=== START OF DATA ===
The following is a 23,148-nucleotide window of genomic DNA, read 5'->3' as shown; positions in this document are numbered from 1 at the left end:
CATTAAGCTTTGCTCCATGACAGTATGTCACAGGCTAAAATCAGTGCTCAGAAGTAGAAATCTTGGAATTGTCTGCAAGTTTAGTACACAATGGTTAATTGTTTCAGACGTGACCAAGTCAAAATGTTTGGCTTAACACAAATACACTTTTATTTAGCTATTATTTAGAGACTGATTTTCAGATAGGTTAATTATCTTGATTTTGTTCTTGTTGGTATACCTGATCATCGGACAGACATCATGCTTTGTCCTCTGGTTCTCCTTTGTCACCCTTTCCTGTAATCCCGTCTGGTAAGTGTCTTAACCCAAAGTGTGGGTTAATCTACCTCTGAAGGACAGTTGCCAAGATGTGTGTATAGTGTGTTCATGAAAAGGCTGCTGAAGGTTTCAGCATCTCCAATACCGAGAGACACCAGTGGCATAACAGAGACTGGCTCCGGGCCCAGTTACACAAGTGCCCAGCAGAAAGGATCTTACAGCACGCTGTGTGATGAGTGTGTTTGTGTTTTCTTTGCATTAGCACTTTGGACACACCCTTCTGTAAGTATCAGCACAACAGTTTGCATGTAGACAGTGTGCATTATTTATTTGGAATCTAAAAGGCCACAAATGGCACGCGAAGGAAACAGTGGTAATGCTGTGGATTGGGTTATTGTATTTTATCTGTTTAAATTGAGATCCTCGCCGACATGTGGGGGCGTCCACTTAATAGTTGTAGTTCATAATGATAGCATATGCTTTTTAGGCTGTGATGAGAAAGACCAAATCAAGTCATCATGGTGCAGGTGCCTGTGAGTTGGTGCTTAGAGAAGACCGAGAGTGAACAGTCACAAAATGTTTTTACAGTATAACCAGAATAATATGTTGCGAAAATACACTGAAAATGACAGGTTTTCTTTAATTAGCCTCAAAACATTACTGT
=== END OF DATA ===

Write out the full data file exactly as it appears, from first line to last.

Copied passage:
The following is a 23,148-nucleotide window of genomic DNA, read 5'->3' as shown; positions in this document are numbered from 1 at the left end:
CATTAAGCTTTGCTCCATGACAGTATGTCACAGGCTAAAATCAGTGCTCAGAAGTAGAAATCTTGGAATTGTCTGCAAGTTTAGTACACAATGGTTAATTGTTTCAGACGTGACCAAGTCAAAATGTTTGGCTTAACACAAATACACTTTTATTTAGCTATTATTTAGAGACTGATTTTCAGATAGGTTAATTATCTTGATTTTGTTCTTGTTGGTATACCTGATCATCGGACAGACATCATGCTTTGTCCTCTGGTTCTCCTTTGTCACCCTTTCCTGTAATCCCGTCTGGTAAGTGTCTTAACCCAAAGTGTGGGTTAATCTACCTCTGAAGGACAGTTGCCAAGATGTGTGTATAGTGTGTTCATGAAAAGGCTGCTGAAGGTTTCAGCATCTCCAATACCGAGAGACACCAGTGGCATAACAGAGACTGGCTCCGGGCCCAGTTACACAAGTGCCCAGCAGAAAGGATCTTACAGCACGCTGTGTGATGAGTGTGTTTGTGTTTTCTTTGCATTAGCACTTTGGACACACCCTTCTGTAAGTATCAGCACAACAGTTTGCATGTAGACAGTGTGCATTATTTATTTGGAATCTAAAAGGCCACAAATGGCACGCGAAGGAAACAGTGGTAATGCTGTGGATTGGGTTATTGTATTTTATCTGTTTAAATTGAGATCCTCGCCGACATGTGGGGGCGTCCACTTAATAGTTGTAGTTCATAATGATAGCATATGCTTTTTAGGCTGTGATGAGAAAGACCAAATCAAGTCATCATGGTGCAGGTGCCTGTGAGTTGGTGCTTAGAGAAGACCGAGAGTGAACAGTCACAAAATGTTTTTACAGTATAACCAGAATAATATGTTGCGAAAATACACTGAAAATGACAGGTTTTCTTTAATTAGCCTCAAAACATTACTGT